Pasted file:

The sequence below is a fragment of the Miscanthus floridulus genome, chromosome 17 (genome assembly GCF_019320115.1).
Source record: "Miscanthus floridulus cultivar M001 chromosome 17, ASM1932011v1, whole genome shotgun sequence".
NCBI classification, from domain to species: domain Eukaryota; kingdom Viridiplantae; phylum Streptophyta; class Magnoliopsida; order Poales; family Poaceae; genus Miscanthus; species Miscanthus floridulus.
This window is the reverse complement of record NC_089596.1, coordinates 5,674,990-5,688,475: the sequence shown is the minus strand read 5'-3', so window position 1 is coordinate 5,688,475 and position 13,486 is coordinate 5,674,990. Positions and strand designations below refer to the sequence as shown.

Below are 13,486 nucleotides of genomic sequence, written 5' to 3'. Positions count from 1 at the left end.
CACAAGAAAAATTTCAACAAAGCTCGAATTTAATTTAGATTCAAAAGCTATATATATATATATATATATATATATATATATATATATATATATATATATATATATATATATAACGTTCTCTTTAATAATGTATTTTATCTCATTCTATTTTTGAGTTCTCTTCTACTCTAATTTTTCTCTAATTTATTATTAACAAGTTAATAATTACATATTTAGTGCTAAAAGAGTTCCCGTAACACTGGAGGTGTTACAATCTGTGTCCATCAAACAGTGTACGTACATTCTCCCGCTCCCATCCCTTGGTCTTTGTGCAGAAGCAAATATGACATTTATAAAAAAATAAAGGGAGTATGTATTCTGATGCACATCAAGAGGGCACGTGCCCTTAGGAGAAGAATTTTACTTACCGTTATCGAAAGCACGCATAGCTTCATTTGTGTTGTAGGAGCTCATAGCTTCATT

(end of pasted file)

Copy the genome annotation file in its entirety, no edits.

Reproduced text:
The sequence below is a fragment of the Miscanthus floridulus genome, chromosome 17 (genome assembly GCF_019320115.1).
Source record: "Miscanthus floridulus cultivar M001 chromosome 17, ASM1932011v1, whole genome shotgun sequence".
NCBI classification, from domain to species: domain Eukaryota; kingdom Viridiplantae; phylum Streptophyta; class Magnoliopsida; order Poales; family Poaceae; genus Miscanthus; species Miscanthus floridulus.
This window is the reverse complement of record NC_089596.1, coordinates 5,674,990-5,688,475: the sequence shown is the minus strand read 5'-3', so window position 1 is coordinate 5,688,475 and position 13,486 is coordinate 5,674,990. Positions and strand designations below refer to the sequence as shown.

Below are 13,486 nucleotides of genomic sequence, written 5' to 3'. Positions count from 1 at the left end.
CACAAGAAAAATTTCAACAAAGCTCGAATTTAATTTAGATTCAAAAGCTATATATATATATATATATATATATATATATATATATATATATATATATATATATATATATATAACGTTCTCTTTAATAATGTATTTTATCTCATTCTATTTTTGAGTTCTCTTCTACTCTAATTTTTCTCTAATTTATTATTAACAAGTTAATAATTACATATTTAGTGCTAAAAGAGTTCCCGTAACACTGGAGGTGTTACAATCTGTGTCCATCAAACAGTGTACGTACATTCTCCCGCTCCCATCCCTTGGTCTTTGTGCAGAAGCAAATATGACATTTATAAAAAAATAAAGGGAGTATGTATTCTGATGCACATCAAGAGGGCACGTGCCCTTAGGAGAAGAATTTTACTTACCGTTATCGAAAGCACGCATAGCTTCATTTGTGTTGTAGGAGCTCATAGCTTCATT